I discovered that watching ripples through a camera lens is completely mesmerizing.

A large bird with big feet walked all over the sand of the beach. I thought it might be a heron but I don’t know for certain.

You get down to the beach by following a paved downhill driveway, and rainwater washes down the driveway with such force that it creates deep gullies in the beach. I would have thought that it would have been fixed by now but no. It has been going on since I was a boy and I found myself wondering how much sand had washed into the lake in all that time.

If it weren’t for the fact that the swimming area has been developed the forest would grow right down to the water’s edge. There is a small area that is still forested and some quite large white pines grow there. They are lichen covered, with the ones that want the most humidity like these shield lichens growing on the side toward the lake.

There are a few trees just at the beach start and their roots have become quite exposed, both by years of small foot traffic and the washing of the water.

I was very surprised to find trailing arbutus (Epigaea repens) growing among the tree roots. Trailing arbutus is also called mayflower because that’s often when its small white to pink, very fragrant flowers appear.  Its oval evergreen leaves are tough and leathery and hug the ground but though it looks like a groundcover botanically speaking it has a persistent woody stem, so it is classified as a shrub. This was one of my grandmother’s favorite flowers and she would walk in the woods to find and smell it rather than dig it up to plant in her yard.  It’s too bad everybody didn’t do the same because this plant was once collected into near oblivion. These days it can be found at many nurseries so there is no longer any reason to dig it up. Since it’s very fussy unless it’s given the right amount of light, water, nutrients and soil type it won’t grow except where it chooses to anyway. It seemed to be doing well here in full sun, even though I usually find it in shady areas.

Horsehair lichens (Bryoria trichodes) and others grow on the sides of the trees opposite the water, which tells me they must need a little less humidity. Since it has rained little lately these lichens were very dry. Beard and hair lichens are extremely sensitive to air pollution and will only grow where the air quality is high. Deer, moose and squirrels eat this lichen and there are stories of deer rushing out of the forest and eating it out of the tops of felled spruce trees while loggers with chainsaws were still cutting the trees up.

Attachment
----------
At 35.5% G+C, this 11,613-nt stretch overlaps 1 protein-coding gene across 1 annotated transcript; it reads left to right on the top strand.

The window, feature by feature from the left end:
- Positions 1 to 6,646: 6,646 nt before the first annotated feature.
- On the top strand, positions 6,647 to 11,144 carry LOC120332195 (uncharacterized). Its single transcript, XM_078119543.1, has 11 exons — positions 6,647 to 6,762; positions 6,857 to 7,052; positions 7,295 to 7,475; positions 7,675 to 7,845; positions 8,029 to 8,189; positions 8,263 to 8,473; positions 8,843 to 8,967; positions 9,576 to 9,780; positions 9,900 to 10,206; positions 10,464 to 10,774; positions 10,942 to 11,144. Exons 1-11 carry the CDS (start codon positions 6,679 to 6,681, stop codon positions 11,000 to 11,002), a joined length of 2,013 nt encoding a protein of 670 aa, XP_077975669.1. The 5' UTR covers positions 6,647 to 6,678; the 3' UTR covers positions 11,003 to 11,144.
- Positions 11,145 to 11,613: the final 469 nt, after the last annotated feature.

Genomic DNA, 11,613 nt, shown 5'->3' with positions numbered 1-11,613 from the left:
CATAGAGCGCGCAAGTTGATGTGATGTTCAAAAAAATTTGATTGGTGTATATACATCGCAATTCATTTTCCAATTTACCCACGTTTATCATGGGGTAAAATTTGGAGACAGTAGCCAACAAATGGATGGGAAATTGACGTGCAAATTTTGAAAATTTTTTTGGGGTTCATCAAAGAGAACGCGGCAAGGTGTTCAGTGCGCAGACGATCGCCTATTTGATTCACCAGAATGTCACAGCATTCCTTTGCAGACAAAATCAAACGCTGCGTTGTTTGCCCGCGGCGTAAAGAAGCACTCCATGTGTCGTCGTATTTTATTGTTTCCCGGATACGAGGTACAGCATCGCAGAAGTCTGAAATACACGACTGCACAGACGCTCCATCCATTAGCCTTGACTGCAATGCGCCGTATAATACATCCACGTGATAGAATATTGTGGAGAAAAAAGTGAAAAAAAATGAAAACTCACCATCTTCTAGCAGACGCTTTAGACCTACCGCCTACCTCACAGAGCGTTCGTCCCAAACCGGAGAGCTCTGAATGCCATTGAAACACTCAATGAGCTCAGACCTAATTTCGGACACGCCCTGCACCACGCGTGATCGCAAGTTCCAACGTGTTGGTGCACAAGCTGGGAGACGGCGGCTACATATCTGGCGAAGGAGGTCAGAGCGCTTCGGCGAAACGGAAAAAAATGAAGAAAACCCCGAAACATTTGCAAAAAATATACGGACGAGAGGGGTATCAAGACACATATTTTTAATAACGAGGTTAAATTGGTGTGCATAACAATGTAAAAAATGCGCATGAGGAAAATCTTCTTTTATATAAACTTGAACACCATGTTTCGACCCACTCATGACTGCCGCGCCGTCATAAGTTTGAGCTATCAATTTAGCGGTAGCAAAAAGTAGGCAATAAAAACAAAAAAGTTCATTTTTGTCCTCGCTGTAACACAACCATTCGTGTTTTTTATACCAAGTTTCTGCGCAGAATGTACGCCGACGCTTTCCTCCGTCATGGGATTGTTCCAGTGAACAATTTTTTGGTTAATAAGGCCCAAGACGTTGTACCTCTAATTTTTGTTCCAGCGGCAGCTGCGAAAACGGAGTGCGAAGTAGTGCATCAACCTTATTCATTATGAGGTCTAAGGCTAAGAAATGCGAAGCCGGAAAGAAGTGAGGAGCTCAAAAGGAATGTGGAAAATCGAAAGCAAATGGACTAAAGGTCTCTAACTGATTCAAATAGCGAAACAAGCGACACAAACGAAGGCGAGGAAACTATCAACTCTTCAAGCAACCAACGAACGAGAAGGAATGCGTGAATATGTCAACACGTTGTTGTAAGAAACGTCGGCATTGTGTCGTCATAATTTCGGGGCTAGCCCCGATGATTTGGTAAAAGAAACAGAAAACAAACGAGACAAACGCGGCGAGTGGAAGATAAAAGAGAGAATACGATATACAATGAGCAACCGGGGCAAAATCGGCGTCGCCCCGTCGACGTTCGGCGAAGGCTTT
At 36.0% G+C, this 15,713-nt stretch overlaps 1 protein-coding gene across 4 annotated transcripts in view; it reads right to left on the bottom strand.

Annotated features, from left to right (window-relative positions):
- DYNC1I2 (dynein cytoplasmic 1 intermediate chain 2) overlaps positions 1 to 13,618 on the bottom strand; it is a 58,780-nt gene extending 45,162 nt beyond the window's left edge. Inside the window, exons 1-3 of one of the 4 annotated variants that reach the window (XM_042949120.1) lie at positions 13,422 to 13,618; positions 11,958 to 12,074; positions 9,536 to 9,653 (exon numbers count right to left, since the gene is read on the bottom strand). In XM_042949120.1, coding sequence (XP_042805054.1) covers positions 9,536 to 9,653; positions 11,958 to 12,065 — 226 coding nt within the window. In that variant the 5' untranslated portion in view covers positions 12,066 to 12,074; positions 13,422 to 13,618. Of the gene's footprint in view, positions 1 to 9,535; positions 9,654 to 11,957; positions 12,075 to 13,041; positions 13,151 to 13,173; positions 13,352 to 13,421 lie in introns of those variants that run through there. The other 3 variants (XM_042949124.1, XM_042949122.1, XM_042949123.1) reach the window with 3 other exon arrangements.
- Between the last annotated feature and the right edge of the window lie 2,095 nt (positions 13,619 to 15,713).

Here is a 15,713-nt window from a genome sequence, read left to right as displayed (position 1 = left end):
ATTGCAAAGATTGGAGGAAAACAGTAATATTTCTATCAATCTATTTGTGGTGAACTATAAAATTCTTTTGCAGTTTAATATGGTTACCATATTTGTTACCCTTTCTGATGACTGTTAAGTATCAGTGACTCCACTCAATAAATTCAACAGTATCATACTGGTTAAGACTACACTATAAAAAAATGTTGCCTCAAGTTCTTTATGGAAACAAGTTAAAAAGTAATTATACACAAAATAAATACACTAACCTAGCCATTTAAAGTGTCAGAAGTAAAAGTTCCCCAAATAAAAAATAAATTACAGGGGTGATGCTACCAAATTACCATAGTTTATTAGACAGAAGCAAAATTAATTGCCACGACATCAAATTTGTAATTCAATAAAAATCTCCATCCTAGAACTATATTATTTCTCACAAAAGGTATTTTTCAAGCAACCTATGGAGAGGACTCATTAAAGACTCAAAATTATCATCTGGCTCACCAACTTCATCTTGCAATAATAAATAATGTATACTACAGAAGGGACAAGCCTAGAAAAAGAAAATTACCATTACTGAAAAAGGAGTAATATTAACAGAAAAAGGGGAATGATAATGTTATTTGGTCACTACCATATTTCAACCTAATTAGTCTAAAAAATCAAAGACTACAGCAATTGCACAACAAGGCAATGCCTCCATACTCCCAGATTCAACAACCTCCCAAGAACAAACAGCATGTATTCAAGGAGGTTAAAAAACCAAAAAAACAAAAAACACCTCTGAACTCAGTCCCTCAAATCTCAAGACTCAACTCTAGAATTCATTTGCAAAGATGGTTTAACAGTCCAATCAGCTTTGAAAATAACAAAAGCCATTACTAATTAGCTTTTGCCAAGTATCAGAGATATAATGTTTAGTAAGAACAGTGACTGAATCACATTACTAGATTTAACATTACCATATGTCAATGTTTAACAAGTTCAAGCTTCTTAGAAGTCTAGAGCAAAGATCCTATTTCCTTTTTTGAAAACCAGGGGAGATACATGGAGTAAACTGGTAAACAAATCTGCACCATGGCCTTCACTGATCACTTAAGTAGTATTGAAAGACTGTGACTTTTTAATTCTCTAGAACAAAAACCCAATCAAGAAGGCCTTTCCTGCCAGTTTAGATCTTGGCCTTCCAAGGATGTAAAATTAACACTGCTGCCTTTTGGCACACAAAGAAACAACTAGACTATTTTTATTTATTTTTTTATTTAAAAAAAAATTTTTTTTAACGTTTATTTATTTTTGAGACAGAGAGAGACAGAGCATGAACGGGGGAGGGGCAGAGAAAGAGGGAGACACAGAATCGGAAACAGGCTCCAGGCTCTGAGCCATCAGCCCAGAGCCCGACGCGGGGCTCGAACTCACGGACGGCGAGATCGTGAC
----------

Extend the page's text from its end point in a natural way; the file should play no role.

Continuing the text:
An old tree stump was covered with American wintergreen (Gaultheria procumbens) plants. They are also called teaberry or checkerberry and their small white flowers resemble those of the blueberry. It is probably the easiest of all wintergreens to identify because of the strong minty scent that comes from its crushed leaves. If you have ever tasted teaberry gum then you know exactly what it smells and tastes like. The plant contains compounds that are very similar to those found in aspirin and Native Americans used it much like we use aspirin. They also chewed the leaves for refreshment on long hikes.

Cushion mosses grew under an alder. White cushion moss (Leucobryum glaucum) can appear silvery, white, bluish green or grayish green but it always forms a thick cushion and stands out from the mosses that might surround it. It likes plenty of water and shade. It is probably the easiest of all the mosses to identify.